President Russell M. Nelson of The Church of Jesus Christ of Latter-day Saints announced a historic policy change Wednesday morning allowing women and children to serve as witnesses during sacred ordinances. For baptisms outside the temple, any baptized member of the Church can serve as a witness. For baptisms for the dead, any member of the Church, including women and young Church members, holding a limited-use temple recommend can serve as a witness. For sealing ordinances, any endowed member of the Church with a current temple recommend can serve as a witness.
“I testify of the importance of the work that the Lord has entrusted to each of us,” said Church President Russell M. Nelson. “He has prepared us to serve at this time, and He will continue to help and sustain us as we seek to build up His kingdom on earth.”
As is customary for the October general conference of The Church of Jesus Christ of Latter-day Saints, General Authorities and General Officers of the Church met this morning to be instructed by the First Presidency. This instruction included a new Church policy related to the witnessing of ordinances, including baptisms performed in chapels and temples.
President Russell M. Nelson
“Obedience to sacred temple covenants is essential for us to qualify for eternal life—the greatest gift of God to His children,” President Nelson taught. “As leaders in the Lord’s Church, we need to understand the eternal truths taught in the temple. We need to know the importance of and the difference between sacred covenants, ordinances, and procedures.”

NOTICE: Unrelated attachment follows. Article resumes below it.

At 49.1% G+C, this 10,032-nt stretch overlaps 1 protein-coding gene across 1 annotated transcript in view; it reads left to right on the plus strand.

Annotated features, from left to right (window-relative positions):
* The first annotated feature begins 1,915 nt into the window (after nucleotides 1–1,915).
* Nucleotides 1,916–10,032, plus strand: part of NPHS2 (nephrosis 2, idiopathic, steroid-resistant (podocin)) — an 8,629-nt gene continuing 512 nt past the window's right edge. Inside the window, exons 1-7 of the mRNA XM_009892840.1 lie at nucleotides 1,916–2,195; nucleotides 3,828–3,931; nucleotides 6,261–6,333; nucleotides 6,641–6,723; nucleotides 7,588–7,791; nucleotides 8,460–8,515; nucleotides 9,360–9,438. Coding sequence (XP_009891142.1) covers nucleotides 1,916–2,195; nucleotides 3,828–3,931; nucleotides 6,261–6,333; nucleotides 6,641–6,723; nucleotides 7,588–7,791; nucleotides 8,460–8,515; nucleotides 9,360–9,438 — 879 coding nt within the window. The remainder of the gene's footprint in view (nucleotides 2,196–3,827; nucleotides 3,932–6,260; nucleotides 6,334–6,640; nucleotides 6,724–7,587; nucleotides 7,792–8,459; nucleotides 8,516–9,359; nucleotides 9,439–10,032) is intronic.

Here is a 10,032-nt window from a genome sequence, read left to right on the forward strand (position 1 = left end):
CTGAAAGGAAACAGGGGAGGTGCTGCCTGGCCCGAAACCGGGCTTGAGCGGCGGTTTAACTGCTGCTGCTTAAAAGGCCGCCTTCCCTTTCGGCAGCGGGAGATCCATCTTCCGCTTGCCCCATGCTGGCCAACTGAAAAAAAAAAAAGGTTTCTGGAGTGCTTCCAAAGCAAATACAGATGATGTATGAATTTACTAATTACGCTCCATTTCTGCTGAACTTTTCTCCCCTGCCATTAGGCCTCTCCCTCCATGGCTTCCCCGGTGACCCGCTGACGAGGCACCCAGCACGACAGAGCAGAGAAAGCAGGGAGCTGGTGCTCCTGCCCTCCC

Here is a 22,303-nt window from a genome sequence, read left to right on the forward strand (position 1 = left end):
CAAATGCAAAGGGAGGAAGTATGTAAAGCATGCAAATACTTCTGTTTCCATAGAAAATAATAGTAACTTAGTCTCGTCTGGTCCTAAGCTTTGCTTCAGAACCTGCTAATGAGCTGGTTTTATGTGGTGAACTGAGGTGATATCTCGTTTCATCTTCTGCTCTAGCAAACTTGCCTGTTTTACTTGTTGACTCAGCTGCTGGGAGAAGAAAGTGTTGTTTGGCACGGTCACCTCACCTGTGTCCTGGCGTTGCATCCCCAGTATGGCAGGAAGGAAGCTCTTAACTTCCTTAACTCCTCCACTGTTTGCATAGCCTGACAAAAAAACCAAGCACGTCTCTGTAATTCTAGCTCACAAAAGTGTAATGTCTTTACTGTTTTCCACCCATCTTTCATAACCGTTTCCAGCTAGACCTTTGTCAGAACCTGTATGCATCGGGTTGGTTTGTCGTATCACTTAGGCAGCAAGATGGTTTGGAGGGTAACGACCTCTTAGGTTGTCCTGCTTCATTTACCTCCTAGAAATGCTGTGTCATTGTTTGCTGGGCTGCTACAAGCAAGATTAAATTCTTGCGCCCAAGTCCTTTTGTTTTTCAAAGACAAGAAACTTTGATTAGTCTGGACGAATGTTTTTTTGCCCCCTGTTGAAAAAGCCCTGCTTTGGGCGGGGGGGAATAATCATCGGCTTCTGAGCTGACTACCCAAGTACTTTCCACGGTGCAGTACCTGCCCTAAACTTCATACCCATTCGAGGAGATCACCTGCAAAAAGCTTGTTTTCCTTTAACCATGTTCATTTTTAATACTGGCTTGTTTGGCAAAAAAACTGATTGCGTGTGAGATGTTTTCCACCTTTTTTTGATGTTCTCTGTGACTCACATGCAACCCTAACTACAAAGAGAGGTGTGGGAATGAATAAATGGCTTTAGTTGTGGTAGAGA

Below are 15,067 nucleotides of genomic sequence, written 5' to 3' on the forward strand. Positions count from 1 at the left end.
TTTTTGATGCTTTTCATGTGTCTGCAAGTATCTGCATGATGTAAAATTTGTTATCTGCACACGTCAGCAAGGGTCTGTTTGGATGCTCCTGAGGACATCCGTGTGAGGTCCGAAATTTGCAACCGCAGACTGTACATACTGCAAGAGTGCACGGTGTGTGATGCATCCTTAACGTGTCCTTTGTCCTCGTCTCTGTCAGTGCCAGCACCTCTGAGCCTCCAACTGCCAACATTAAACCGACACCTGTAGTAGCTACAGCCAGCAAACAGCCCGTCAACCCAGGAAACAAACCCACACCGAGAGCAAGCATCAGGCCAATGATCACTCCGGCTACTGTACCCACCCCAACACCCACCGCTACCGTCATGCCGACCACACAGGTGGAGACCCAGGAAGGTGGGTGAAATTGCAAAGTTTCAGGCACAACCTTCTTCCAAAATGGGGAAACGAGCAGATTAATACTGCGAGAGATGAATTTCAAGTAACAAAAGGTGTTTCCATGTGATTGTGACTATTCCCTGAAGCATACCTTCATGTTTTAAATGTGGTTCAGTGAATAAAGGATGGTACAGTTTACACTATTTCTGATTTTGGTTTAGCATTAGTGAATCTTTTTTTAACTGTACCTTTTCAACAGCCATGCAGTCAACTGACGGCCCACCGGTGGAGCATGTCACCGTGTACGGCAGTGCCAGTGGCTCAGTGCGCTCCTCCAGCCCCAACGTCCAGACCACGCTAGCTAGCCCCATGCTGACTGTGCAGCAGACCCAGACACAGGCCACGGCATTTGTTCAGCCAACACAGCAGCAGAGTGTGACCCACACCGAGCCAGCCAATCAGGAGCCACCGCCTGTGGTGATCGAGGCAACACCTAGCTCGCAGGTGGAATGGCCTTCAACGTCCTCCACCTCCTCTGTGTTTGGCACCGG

Using both historic and recent changes to temple ordinances and procedures to illustrate this point, President Nelson said that “any adjustments made to ordinances and/or procedures do not change the sacred nature of the covenants being made. Adjustments allow for covenants to be planted in the hearts of people living in different times and circumstances.”
Quoting a prophecy from President Wilford Woodruff, the fourth President of The Church of Jesus Christ of Latter-day Saints, President Nelson said: “We have not gotten through with revelation. … President [Brigham] Young, who followed Joseph Smith … organized these temples and carried out the purposes of his calling and office. … He accomplished all that God required at his hands. But he did not receive all the revelations that belong to this work; neither did President Taylor, nor has Wilford Woodruff. There will be no end to this work until it is perfected.”
President Nelson then announced a change in the Church’s policy related to witnesses who participate in baptisms in local congregations and in temple work.
- Any baptized member of the Church may serve as a witness of the baptism of a living person. This change pertains to all baptisms outside the temple.
- A proxy baptism for a deceased person may be witnessed by anyone holding a current temple recommend, including a limited-use temple recommend.
- Any endowed member with a current temple recommend may serve as a witness to sealing ordinances, living and proxy.
“We are joyful about these changes. Imagine a beloved sister serving as a witness to the living baptism of her younger brother. Imagine a mature couple serving as witnesses in the temple baptistry as their grandson baptizes their granddaughter for and in behalf of a dear ancestor.”
President Nelson concluded his remarks by teaching that “the temple is the object of every activity and every advancement in the Church. All our efforts to proclaim the gospel, perfect the Saints, and redeem the dead lead to the holy temple. He has and always will direct how ordinances are to be performed so that we can understand and internalize our covenants with Him.”
President Dallin H. Oaks
In a continuation of the teaching given two weeks ago by President Nelson at Brigham Young University, President Dallin H. Oaks, first counselor in the First Presidency, offered remarks about the eternal nature of God’s children, His plan for them and the commandments to love God and to love our neighbors.